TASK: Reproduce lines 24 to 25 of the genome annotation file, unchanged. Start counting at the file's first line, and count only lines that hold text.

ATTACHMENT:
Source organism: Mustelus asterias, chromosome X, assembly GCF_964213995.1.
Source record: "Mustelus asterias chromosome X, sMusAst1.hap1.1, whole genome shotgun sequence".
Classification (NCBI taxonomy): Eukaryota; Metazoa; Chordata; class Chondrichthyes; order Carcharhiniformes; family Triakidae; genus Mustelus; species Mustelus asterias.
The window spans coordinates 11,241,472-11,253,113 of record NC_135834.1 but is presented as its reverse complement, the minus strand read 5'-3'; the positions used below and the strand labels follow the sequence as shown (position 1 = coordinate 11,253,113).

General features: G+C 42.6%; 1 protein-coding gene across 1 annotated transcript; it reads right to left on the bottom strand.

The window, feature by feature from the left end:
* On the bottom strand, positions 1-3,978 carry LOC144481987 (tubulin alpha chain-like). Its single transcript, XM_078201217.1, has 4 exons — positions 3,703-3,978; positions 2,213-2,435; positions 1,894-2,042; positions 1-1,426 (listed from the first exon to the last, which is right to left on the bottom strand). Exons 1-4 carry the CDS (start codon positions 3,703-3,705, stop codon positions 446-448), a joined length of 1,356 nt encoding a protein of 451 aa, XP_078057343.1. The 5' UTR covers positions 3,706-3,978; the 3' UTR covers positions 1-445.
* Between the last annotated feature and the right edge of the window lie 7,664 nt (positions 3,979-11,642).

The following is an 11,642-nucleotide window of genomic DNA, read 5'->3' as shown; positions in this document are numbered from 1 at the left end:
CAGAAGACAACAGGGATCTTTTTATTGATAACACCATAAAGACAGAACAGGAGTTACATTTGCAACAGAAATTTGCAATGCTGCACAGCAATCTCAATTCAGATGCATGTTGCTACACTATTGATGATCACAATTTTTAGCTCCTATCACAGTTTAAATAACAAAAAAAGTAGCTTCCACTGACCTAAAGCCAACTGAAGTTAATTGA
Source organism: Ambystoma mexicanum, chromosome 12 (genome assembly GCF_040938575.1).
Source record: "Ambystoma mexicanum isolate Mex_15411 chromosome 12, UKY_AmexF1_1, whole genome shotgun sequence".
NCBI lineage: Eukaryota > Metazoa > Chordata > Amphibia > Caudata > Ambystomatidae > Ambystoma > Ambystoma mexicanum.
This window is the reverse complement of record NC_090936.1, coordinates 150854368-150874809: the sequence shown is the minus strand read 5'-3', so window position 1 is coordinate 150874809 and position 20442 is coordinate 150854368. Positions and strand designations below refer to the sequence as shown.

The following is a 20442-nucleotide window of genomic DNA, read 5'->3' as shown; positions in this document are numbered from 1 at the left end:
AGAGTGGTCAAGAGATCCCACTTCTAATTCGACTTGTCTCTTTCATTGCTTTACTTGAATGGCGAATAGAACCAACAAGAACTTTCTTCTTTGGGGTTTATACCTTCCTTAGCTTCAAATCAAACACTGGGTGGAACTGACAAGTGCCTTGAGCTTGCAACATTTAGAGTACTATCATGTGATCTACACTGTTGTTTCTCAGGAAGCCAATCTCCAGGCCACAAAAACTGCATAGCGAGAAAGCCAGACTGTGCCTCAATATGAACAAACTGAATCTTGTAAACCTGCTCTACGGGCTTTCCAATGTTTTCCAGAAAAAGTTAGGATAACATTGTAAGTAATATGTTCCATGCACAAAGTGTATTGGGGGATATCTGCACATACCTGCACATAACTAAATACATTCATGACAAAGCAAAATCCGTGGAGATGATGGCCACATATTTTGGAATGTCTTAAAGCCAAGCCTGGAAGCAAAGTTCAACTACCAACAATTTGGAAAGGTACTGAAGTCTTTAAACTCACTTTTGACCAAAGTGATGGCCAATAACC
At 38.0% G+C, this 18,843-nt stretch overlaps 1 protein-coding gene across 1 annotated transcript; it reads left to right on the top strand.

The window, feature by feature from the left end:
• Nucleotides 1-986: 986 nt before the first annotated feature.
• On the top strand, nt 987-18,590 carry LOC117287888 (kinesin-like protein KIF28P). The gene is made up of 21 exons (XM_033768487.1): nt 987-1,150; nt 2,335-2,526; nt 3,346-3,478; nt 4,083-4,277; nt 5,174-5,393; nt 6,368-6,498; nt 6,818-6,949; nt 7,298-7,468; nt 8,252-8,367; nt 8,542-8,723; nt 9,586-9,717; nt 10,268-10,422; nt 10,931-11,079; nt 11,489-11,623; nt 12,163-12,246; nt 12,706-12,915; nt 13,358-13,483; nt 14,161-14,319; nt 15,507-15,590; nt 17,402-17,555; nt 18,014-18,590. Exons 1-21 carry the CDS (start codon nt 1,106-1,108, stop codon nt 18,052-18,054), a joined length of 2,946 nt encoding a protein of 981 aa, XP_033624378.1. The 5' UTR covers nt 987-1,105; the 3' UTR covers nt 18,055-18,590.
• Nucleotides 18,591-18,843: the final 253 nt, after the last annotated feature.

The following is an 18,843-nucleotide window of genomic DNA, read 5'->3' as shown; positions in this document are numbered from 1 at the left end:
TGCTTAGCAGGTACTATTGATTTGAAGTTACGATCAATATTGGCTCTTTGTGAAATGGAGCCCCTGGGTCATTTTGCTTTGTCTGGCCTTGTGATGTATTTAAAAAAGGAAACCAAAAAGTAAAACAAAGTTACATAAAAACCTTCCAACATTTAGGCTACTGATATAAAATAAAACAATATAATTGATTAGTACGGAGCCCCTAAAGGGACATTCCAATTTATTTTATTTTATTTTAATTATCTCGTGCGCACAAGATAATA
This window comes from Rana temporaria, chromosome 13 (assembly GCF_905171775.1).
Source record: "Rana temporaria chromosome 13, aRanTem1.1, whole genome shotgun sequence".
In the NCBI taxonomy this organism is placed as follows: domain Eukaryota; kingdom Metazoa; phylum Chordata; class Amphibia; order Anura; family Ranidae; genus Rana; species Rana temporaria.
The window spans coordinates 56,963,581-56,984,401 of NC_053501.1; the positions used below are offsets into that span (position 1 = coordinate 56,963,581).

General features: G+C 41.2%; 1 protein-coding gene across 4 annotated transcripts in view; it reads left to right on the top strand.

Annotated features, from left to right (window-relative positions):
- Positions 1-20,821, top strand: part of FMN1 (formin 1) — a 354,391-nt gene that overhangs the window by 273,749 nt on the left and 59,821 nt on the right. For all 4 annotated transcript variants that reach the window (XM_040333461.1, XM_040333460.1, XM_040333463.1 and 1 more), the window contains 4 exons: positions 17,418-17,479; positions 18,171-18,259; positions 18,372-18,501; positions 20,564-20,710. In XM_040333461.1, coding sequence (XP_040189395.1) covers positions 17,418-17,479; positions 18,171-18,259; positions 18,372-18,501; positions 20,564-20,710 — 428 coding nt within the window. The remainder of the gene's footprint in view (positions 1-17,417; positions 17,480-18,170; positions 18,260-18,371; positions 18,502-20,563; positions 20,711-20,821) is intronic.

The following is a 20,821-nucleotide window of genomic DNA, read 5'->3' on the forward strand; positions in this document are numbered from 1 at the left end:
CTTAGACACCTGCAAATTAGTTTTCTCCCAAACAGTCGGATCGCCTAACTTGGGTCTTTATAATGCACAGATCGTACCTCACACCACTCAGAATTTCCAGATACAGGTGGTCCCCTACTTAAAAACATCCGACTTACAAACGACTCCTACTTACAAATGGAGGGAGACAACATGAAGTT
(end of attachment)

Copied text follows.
This window comes from Rana temporaria, chromosome 13 (assembly GCF_905171775.1).
Source record: "Rana temporaria chromosome 13, aRanTem1.1, whole genome shotgun sequence".